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Iodine

Discussion in 'Health' started by Sally, Sep 24, 2018.

  1. Sally
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    Sally Active Member

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    I am looking into iodine. Nascent iodine seems to be the best, but I am still researching it. Does anyone have any factual knowledge about iodine. I know you can get it in kelp, but that has a mercury risk. Also there is the kind you put on your skin as it is too difficult for the stomach to deal with. Nascent iodine you take one drop three times a day on an empty stomach in water or fruit water as it tastes a bit unpleasant. Anybody actually taking it?
     
  2. amberfunk

    amberfunk Active Member

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    You can add iodized salt to your foods a couple times a week, that's what I do.
     
  3. Sally
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    Sally Active Member

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    Thanks amberfunk. I have now turned my attention to finding iodised salt. Where do you get yours as I am finding it hard to track down?
     
  4. Lou
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    Lou Active Member

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    I wasn't planning to reply to this thread because I don't know that much about Iodine. But I have a little bit and this is what I can tell you.

    The mRDA of iodine is extremely small. Basically microscopic. But it varies. and is higher in certain people. I think its highest for pregnant women. The consequences of an iodine deficiency are pretty bad. So a while back in the USA it was decided to iodize salt to reduce the chances and occurrences of iodine deficiency. Plus the toxicity level of iodine is pretty high. So it was totally unlikely if not impossible to OD on iodine in salt. most multivitamins don't contain iodine.

    Here in America most of the table salt we buy is iodized. but you don't have to buy iodized salt. There are plenty of non-iodized versions. Especially now with what i call boutique salts. Like the blues and blacks etc. I also recall reading somewhere that American restaurants and makers of ready made meals do not use iodized salts.

    Iodine also occurs in lots of kinds of food. Even plant foods. But if your crops are grown inland or in soil depleted of minerals this can be an issue. This can be more of an issue in the populations of third world countries where malnutrition is already a concern.

    Anyway, if you don't add iodized salts to your foods, and don't eat animal products, and your crops are grown inland or in depleted soil, you could be vulnerable to an iodine deficiency. I did read somewhere that there has been an increase of iodine deficiency cases in the UK. Enough so that, they have started thinking about also adding iodine to table salt.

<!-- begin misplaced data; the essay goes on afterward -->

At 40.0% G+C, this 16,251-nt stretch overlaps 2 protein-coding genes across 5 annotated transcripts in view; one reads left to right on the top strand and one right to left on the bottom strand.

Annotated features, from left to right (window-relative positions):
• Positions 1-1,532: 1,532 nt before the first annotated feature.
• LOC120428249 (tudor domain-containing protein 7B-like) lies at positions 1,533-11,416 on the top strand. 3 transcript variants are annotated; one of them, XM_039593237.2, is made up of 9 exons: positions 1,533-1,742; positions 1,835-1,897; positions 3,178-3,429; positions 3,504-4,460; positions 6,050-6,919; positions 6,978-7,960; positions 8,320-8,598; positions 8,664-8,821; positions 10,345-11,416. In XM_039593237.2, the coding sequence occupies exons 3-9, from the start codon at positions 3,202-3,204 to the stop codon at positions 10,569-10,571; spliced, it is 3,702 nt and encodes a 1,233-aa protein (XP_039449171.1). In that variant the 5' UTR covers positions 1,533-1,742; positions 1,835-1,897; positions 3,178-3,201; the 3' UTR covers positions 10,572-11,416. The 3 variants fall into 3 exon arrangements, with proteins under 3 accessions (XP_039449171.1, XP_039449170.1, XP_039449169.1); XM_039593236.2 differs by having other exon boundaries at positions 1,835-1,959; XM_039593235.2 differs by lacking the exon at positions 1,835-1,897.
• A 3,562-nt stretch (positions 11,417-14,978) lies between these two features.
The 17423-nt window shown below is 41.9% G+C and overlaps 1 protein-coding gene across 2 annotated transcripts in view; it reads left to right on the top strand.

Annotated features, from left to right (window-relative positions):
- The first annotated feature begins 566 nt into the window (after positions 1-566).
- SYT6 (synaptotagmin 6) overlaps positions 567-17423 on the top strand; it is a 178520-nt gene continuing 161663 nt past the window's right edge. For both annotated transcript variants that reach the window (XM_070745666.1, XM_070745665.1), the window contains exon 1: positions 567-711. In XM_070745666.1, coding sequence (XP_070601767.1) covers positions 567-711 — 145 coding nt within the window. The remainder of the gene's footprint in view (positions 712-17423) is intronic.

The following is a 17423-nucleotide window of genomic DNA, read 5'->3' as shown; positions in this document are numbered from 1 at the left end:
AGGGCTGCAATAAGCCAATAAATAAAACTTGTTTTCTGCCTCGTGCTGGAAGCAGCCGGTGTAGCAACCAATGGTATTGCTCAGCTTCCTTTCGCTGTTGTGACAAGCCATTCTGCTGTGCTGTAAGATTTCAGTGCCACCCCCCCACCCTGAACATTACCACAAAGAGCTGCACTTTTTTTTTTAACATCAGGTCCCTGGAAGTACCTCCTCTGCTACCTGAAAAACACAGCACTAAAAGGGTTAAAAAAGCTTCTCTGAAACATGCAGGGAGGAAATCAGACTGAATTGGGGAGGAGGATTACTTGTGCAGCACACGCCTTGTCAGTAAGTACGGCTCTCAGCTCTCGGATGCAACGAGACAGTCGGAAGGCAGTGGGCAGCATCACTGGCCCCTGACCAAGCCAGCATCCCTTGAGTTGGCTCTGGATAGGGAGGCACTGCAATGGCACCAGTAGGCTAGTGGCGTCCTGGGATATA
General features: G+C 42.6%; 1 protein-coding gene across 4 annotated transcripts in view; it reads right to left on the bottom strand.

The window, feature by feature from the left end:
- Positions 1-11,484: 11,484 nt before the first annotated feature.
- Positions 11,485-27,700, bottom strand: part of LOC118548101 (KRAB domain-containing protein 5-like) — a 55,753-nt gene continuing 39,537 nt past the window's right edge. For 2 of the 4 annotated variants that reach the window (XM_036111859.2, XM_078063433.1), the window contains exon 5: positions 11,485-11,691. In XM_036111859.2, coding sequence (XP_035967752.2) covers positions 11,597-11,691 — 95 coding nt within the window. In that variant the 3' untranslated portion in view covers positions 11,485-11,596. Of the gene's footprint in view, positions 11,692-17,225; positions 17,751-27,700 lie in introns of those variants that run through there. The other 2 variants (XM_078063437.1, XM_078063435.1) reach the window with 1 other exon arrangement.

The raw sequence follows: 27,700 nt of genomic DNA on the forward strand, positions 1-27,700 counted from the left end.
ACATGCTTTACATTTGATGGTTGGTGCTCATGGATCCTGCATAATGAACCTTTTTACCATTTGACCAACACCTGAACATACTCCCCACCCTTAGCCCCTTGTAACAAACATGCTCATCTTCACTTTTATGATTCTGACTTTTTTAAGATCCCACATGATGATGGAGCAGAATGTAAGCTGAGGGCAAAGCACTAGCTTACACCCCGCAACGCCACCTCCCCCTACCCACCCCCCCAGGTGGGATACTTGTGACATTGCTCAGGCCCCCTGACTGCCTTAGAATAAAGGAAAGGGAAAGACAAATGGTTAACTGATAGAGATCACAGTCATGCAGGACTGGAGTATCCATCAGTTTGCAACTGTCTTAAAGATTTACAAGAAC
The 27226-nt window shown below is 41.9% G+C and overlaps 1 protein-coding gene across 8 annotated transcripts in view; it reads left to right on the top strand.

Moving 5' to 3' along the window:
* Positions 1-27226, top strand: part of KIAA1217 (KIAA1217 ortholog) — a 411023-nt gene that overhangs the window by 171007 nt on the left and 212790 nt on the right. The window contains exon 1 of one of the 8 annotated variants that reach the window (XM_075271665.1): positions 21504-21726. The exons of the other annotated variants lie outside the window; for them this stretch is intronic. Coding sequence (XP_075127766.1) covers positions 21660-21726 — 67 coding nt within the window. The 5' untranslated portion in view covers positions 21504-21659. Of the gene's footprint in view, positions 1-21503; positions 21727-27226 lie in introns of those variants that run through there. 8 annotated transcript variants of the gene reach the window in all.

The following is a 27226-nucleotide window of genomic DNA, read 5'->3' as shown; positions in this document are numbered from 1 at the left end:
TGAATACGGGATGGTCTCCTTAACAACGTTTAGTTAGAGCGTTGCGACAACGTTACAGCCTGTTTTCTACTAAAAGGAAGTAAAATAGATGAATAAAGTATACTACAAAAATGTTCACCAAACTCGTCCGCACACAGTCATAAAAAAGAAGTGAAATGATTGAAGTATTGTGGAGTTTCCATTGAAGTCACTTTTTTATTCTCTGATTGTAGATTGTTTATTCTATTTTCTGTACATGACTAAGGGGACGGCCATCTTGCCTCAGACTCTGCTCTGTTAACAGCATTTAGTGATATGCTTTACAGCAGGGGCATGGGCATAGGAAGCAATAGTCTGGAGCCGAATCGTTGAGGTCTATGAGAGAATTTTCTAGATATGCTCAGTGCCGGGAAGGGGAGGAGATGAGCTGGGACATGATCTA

I'm not sure why you are worried about iodine. but you could take a multi that contains iodine (most don't but there a few that do) . Most iodine supplements are made from kelp. and the issue with kelp is not mercury but arsenic. But there should be no issue if you follow the directions.

    I've been doing some more reading about this. Since I rarely add salt to my foods, and I don't know the iodine content of the foods I do eat, I'm thinking of going to buy some powdered kelp and just adding a little to my smoothies. Just to be sure.


    FYI
    https://veganhealth.org/iodine/
    https://www.vegansociety.com/search/node/iodine
    https://www.onegreenplanet.org/foodandhealth/iodine-in-a-vegan-diet/
    https://www.vivahealth.org.uk/should-we-be-worried-about-iodine
     
  5. Sally
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    Sally Active Member

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    Thank you Lou. I have looked at all your links, very interesting, and they oppose each other sometimes. I have always, as far back as I can remember, lacked energy and been pale, my mum would put rouge on me. In my twenties my doctor told me always to have iron supplements in the cupboard, which I have done. But my friend was diagnosed with an under active thyroid, after a long long time, and she mentioned that my symptoms are similar to hers. I do not do doctors any more, so I looked into iodine as I don't seem to get a lot of it in my diet. I'm over sixty now, better late than never.
     
  6. amberfunk

    amberfunk Active Member

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    I just buy mine at any grocery store. Morton sells iodized salt. It will say iodized on the front of the bottle.
     
  7. Sally
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    Sally Active Member

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    Hi amberfunk. Are you in the UK? None of the stores in this town sells it.
     
  8. Jamie in Chile